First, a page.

(Update: Opera chief development officer Christen Krogh’s response: the centralised and decentralised Web will coexist. See below.)
There is something very uplifting about Opera’s vision of a Web that turns every user back into a node on the network, with all the rights and responsibilities that implies (this is the blog post today that explains the idea, and this is an inspirational video.)
The idea behind Opera Unite, in brief: every PC would act as a server on the Web. There would no longer be any need to upload your data to some internet company’s giant datacentre, it would stay under your control and be shared with other PC users through a peer-to-peer arrangement.
Isn’t this what the internet was meant to be like?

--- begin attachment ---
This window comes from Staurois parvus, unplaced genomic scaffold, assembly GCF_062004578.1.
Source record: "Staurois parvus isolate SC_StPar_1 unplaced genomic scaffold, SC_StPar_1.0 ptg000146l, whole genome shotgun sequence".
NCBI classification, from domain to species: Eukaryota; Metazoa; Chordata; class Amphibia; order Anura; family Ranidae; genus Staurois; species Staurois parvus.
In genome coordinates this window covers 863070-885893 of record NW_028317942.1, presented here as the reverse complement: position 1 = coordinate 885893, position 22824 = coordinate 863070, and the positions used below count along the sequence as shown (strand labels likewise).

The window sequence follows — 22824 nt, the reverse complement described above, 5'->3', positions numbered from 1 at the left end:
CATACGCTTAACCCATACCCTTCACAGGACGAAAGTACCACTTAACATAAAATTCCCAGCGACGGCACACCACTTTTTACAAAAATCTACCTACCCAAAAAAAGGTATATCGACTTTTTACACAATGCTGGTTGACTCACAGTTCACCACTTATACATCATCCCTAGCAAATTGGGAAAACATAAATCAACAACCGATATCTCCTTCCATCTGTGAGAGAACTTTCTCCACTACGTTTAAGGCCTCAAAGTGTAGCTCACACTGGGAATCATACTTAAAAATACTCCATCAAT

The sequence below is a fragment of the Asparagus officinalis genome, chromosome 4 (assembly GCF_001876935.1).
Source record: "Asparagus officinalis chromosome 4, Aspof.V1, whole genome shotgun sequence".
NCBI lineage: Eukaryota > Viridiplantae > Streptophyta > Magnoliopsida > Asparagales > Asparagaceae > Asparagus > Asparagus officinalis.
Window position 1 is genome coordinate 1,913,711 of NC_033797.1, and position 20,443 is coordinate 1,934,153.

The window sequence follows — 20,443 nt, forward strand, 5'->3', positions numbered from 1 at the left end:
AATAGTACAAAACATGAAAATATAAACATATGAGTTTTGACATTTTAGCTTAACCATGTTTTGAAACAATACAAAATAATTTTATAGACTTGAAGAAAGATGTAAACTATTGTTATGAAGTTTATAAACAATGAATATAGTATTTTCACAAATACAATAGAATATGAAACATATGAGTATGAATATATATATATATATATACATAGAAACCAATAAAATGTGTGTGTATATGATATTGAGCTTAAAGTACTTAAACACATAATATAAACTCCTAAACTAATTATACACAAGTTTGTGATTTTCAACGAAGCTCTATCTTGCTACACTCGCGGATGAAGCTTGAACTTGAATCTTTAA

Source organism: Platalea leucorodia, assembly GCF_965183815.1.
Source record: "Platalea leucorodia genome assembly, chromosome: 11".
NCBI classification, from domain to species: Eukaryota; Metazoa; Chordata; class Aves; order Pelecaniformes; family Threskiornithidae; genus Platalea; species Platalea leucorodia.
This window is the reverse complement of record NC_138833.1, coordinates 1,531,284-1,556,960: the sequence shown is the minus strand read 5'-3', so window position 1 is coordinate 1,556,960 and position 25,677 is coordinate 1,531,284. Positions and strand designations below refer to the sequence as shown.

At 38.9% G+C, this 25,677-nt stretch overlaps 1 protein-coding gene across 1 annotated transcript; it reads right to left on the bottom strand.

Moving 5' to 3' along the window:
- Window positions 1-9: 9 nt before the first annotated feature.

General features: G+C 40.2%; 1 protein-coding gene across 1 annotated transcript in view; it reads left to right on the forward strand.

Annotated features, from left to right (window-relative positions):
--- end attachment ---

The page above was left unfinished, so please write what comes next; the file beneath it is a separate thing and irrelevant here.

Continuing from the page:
Or it will soon if Japan’s largest telephone company has its way.
Silicon Valley may be atwitter over Twitter but NTT Communications has a different proposition for the future of the internet: Fragrance Communication.
Acer‘s attempt to muscle in on the fast-growing smartphones market can be described as a strategy of offering a cornucopia of choices to the consumer, if one was being charitable.
Unlike Apple, which laboured over perfecting one product – the iPhone – when it made its move into the nascent smartphone market, the world’s third-biggest PC maker yesterday launched four phone models in one go in Taiwan, and promised six more by the end of the year.